Tag: Cats

When to Splurge on Grooming Services and When to Groom at Home

When to Splurge on Grooming Services and When to Groom at Home

By Elizabeth Anderson Lopez

To groom or not to groom isn’t the question. The question is whether your pet should be groomed by you at home or a by professional in a salon. You may determine a hybrid approach is best: you do the regular brushing but have a professional do bathing and nails. Time, talent, tools, and type of coat are all factors to consider when debating where your dog or cat should be groomed.

Part of your decision will likely include cost, and washing your pet at home is definitely easier on your wallet. But the Four T’s—time, talent, tools, and type of coat—are designed to help you determine if the pet grooming version of “time is money” is a worthy trade off.

Time
“Grooming done well can take some time,” says Linda Easton, president of International Professional Groomers, Inc. “This usually is a minimum of 90 minutes or more for a small dog.”

Along with the time it takes to groom your pet once, consider that this will be an ongoing commitment that you’ll either enjoy as way to bond with your pet, or you’ll put off because it’s an unpleasant chore. Remember that it’s your pet’s health and happiness on the line. Grooming isn’t simply cosmetic as matted hair and overgrown nails can cause discomfort.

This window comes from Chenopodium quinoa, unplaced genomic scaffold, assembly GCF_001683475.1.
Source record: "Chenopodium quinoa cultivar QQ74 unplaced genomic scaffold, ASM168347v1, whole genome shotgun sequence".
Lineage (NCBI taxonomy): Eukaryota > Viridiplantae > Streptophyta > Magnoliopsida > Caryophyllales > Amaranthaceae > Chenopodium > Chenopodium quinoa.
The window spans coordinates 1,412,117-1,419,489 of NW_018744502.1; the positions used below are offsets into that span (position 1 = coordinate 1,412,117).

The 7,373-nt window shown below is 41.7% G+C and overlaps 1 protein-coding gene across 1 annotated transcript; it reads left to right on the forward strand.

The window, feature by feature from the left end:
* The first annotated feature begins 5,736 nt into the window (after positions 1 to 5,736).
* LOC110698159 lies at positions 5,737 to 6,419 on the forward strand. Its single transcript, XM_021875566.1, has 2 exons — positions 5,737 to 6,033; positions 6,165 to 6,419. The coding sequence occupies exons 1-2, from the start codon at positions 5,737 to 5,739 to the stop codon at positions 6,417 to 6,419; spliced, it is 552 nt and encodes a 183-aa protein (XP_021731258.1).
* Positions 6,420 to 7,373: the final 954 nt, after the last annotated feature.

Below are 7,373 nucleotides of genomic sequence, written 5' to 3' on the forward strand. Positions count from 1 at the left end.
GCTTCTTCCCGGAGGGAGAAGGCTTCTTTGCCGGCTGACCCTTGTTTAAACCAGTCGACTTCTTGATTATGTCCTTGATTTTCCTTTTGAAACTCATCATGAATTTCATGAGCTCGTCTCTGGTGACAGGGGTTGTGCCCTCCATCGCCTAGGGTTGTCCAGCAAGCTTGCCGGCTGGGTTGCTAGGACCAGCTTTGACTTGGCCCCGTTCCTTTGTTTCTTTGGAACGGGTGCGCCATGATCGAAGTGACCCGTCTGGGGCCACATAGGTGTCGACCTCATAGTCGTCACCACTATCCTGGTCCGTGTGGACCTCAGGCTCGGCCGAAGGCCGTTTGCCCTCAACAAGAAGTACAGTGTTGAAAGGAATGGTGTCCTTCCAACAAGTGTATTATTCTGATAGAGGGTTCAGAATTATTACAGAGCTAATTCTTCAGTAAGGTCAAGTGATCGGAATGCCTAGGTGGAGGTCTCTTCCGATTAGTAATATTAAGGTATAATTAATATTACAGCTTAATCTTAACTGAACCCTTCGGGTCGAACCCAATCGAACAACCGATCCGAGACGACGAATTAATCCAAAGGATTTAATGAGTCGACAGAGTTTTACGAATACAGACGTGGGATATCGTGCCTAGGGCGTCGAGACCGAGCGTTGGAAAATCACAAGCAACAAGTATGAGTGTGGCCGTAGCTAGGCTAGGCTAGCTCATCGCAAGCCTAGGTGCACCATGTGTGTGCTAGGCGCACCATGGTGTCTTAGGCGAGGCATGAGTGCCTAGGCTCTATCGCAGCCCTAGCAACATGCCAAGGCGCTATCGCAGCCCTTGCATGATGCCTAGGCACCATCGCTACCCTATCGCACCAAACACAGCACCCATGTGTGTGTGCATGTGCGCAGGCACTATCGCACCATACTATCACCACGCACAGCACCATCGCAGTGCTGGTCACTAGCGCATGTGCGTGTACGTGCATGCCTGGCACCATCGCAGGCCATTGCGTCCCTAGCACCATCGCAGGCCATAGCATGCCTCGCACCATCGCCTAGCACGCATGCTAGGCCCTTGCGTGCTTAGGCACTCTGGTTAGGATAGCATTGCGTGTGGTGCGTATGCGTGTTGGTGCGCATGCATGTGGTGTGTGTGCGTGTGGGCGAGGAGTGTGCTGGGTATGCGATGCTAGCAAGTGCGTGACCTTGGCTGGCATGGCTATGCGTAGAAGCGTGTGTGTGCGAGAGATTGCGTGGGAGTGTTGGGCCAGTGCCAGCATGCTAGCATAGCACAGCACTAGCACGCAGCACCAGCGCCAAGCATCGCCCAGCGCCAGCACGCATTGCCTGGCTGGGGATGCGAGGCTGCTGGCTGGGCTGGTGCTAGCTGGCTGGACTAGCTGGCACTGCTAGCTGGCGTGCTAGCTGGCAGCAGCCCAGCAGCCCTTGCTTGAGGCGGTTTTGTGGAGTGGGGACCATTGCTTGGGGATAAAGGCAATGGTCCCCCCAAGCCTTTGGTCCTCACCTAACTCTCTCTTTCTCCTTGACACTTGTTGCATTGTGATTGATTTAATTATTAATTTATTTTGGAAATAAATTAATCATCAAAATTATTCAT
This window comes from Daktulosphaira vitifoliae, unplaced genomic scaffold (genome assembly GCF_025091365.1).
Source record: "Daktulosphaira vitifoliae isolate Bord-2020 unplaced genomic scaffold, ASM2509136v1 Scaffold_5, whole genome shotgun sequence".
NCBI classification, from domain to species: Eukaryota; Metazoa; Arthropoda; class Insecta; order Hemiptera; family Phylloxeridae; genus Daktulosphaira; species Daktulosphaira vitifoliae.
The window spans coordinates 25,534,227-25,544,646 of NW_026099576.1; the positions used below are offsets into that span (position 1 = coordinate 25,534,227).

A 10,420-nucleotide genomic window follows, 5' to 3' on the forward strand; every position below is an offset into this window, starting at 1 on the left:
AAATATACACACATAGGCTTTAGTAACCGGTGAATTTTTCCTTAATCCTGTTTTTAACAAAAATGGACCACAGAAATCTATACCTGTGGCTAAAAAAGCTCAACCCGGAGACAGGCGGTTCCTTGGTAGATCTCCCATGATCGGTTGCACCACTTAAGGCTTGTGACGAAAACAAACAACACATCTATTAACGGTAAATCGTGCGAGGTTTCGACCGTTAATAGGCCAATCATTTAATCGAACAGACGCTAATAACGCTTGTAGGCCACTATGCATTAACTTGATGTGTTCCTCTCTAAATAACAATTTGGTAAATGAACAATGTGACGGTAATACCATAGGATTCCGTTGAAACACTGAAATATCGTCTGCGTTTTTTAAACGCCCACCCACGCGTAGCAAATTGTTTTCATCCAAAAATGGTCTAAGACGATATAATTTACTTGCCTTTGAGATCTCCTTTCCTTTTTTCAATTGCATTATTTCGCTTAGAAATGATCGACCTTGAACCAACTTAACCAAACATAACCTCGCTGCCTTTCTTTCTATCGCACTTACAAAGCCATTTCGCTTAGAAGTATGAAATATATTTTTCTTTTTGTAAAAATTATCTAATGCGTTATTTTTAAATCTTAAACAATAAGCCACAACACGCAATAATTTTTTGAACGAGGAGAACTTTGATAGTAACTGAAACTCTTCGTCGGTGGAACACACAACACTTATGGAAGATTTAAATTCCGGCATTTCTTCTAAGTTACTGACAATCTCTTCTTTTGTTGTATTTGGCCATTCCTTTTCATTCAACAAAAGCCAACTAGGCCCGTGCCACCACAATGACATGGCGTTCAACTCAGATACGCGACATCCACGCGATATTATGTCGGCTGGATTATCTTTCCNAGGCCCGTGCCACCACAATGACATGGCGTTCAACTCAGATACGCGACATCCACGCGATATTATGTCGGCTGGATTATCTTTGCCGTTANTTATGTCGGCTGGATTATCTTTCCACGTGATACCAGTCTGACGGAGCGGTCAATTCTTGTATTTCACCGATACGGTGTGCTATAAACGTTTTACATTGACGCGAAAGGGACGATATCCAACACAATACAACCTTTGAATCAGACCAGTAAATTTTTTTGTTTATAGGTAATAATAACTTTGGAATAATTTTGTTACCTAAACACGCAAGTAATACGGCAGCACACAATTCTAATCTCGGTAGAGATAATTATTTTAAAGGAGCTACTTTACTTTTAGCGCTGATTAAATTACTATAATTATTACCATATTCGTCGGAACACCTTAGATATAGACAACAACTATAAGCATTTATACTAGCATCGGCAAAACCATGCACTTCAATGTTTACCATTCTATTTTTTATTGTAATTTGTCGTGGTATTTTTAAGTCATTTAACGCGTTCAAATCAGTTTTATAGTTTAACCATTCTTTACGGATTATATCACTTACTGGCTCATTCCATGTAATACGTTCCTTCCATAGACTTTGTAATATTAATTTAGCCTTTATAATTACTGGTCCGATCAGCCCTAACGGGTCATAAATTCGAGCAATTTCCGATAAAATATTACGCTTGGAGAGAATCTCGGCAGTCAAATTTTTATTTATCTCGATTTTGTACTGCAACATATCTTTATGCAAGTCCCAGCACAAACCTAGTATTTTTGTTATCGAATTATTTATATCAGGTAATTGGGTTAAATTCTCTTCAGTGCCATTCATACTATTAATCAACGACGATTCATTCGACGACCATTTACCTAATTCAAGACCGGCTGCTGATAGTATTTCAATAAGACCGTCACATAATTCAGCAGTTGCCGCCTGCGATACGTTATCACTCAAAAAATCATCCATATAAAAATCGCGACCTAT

Another factor to consider is your pet’s disposition. If you have a particularly anxious pet, grooming at home gives you an unlimited amount of time to help your pet become accustomed to the tools and sounds that go along with grooming.

Talent
Washing and brushing may not sound complicated, but it takes Easton about six months to train a bather/brusher. Bathing and brushing a pet includes thoroughly inspecting the skin under the coat to look for any issues.

Cutting an animal’s hair, on the paw, can be very complicated. Zack Grey, owner of The Urban Pet and Moon Shine Grooming in Los Angeles, explains, “Unless someone is experienced, grooming involving hair cuts should be done by a professional. There are too many variables involved, and an untrained hand using scissors or a shaver can pose a danger to the animal.”

Tools
There are many different types of brushes and combs that exist for various animals and hair types. If your cat or dog has short hair, one tool may be just fine. For more complicated coats, a salon will have ready access to a selection, including clippers, and a variety of shampoos and conditioners formulated for different skin and coat needs.

A salon also offers an all-over dryer system instead of the hand-held model you use for your own hair. Another hybrid solution if you prefer bathing your pet at home is the ConairPRO Dog Pet Dryer, which is designed specifically for pets and includes a four-position stand for hands-free drying.

Type of Coat